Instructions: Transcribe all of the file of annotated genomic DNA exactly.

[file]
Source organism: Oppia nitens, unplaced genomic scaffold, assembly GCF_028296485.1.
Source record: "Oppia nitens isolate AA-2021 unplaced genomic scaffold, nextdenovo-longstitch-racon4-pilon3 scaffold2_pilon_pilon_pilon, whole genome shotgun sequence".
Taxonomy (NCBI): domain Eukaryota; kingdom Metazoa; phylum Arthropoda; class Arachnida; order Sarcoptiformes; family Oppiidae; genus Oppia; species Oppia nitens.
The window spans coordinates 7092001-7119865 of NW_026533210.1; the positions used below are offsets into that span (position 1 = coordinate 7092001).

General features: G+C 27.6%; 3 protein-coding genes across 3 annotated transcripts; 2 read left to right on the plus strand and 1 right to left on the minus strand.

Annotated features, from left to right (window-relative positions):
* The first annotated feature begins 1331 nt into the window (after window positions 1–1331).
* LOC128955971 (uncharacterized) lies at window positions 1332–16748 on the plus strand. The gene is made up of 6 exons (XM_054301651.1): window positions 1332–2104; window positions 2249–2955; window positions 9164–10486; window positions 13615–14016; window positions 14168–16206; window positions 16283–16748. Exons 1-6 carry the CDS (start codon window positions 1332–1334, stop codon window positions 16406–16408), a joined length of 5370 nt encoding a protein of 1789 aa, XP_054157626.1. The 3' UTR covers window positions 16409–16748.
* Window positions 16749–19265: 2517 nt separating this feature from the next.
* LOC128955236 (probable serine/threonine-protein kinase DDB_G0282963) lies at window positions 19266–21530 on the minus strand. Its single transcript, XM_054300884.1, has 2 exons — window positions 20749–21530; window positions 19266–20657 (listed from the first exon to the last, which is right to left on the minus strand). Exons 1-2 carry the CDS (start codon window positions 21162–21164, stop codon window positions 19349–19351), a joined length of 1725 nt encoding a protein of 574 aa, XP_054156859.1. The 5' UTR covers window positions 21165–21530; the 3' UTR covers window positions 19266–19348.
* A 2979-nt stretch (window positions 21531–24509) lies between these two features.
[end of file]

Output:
Source organism: Oppia nitens, unplaced genomic scaffold, assembly GCF_028296485.1.
Source record: "Oppia nitens isolate AA-2021 unplaced genomic scaffold, nextdenovo-longstitch-racon4-pilon3 scaffold2_pilon_pilon_pilon, whole genome shotgun sequence".
Taxonomy (NCBI): domain Eukaryota; kingdom Metazoa; phylum Arthropoda; class Arachnida; order Sarcoptiformes; family Oppiidae; genus Oppia; species Oppia nitens.
The window spans coordinates 7092001-7119865 of NW_026533210.1; the positions used below are offsets into that span (position 1 = coordinate 7092001).

General features: G+C 27.6%; 3 protein-coding genes across 3 annotated transcripts; 2 read left to right on the plus strand and 1 right to left on the minus strand.

Annotated features, from left to right (window-relative positions):
* The first annotated feature begins 1331 nt into the window (after window positions 1–1331).
* LOC128955971 (uncharacterized) lies at window positions 1332–16748 on the plus strand. The gene is made up of 6 exons (XM_054301651.1): window positions 1332–2104; window positions 2249–2955; window positions 9164–10486; window positions 13615–14016; window positions 14168–16206; window positions 16283–16748. Exons 1-6 carry the CDS (start codon window positions 1332–1334, stop codon window positions 16406–16408), a joined length of 5370 nt encoding a protein of 1789 aa, XP_054157626.1. The 3' UTR covers window positions 16409–16748.
* Window positions 16749–19265: 2517 nt separating this feature from the next.
* LOC128955236 (probable serine/threonine-protein kinase DDB_G0282963) lies at window positions 19266–21530 on the minus strand. Its single transcript, XM_054300884.1, has 2 exons — window positions 20749–21530; window positions 19266–20657 (listed from the first exon to the last, which is right to left on the minus strand). Exons 1-2 carry the CDS (start codon window positions 21162–21164, stop codon window positions 19349–19351), a joined length of 1725 nt encoding a protein of 574 aa, XP_054156859.1. The 5' UTR covers window positions 21165–21530; the 3' UTR covers window positions 19266–19348.
* A 2979-nt stretch (window positions 21531–24509) lies between these two features.